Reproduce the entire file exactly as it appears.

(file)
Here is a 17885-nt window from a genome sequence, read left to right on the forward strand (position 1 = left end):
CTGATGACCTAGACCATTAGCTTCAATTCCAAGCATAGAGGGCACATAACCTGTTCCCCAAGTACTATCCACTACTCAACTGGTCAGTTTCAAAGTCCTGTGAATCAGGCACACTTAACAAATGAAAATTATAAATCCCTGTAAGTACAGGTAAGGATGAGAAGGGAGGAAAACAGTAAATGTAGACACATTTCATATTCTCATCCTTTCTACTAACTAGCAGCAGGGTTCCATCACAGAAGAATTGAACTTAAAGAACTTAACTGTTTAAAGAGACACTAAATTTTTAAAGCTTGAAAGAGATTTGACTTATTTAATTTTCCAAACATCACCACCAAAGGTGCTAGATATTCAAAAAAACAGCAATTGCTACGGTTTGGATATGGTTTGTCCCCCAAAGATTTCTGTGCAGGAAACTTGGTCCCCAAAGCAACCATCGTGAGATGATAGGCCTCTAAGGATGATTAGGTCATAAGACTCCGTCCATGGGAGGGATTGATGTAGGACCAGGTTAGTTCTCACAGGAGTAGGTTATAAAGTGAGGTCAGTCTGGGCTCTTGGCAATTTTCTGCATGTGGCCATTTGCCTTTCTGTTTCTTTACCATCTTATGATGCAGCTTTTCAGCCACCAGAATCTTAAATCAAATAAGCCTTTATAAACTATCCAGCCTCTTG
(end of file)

Here is a 17885-nt window from a genome sequence, read left to right on the forward strand (position 1 = left end):
CTGATGACCTAGACCATTAGCTTCAATTCCAAGCATAGAGGGCACATAACCTGTTCCCCAAGTACTATCCACTACTCAACTGGTCAGTTTCAAAGTCCTGTGAATCAGGCACACTTAACAAATGAAAATTATAAATCCCTGTAAGTACAGGTAAGGATGAGAAGGGAGGAAAACAGTAAATGTAGACACATTTCATATTCTCATCCTTTCTACTAACTAGCAGCAGGGTTCCATCACAGAAGAATTGAACTTAAAGAACTTAACTGTTTAAAGAGACACTAAATTTTTAAAGCTTGAAAGAGATTTGACTTATTTAATTTTCCAAACATCACCACCAAAGGTGCTAGATATTCAAAAAAACAGCAATTGCTACGGTTTGGATATGGTTTGTCCCCCAAAGATTTCTGTGCAGGAAACTTGGTCCCCAAAGCAACCATCGTGAGATGATAGGCCTCTAAGGATGATTAGGTCATAAGACTCCGTCCATGGGAGGGATTGATGTAGGACCAGGTTAGTTCTCACAGGAGTAGGTTATAAAGTGAGGTCAGTCTGGGCTCTTGGCAATTTTCTGCATGTGGCCATTTGCCTTTCTGTTTCTTTACCATCTTATGATGCAGCTTTTCAGCCACCAGAATCTTAAATCAAATAAGCCTTTATAAACTATCCAGCCTCTTG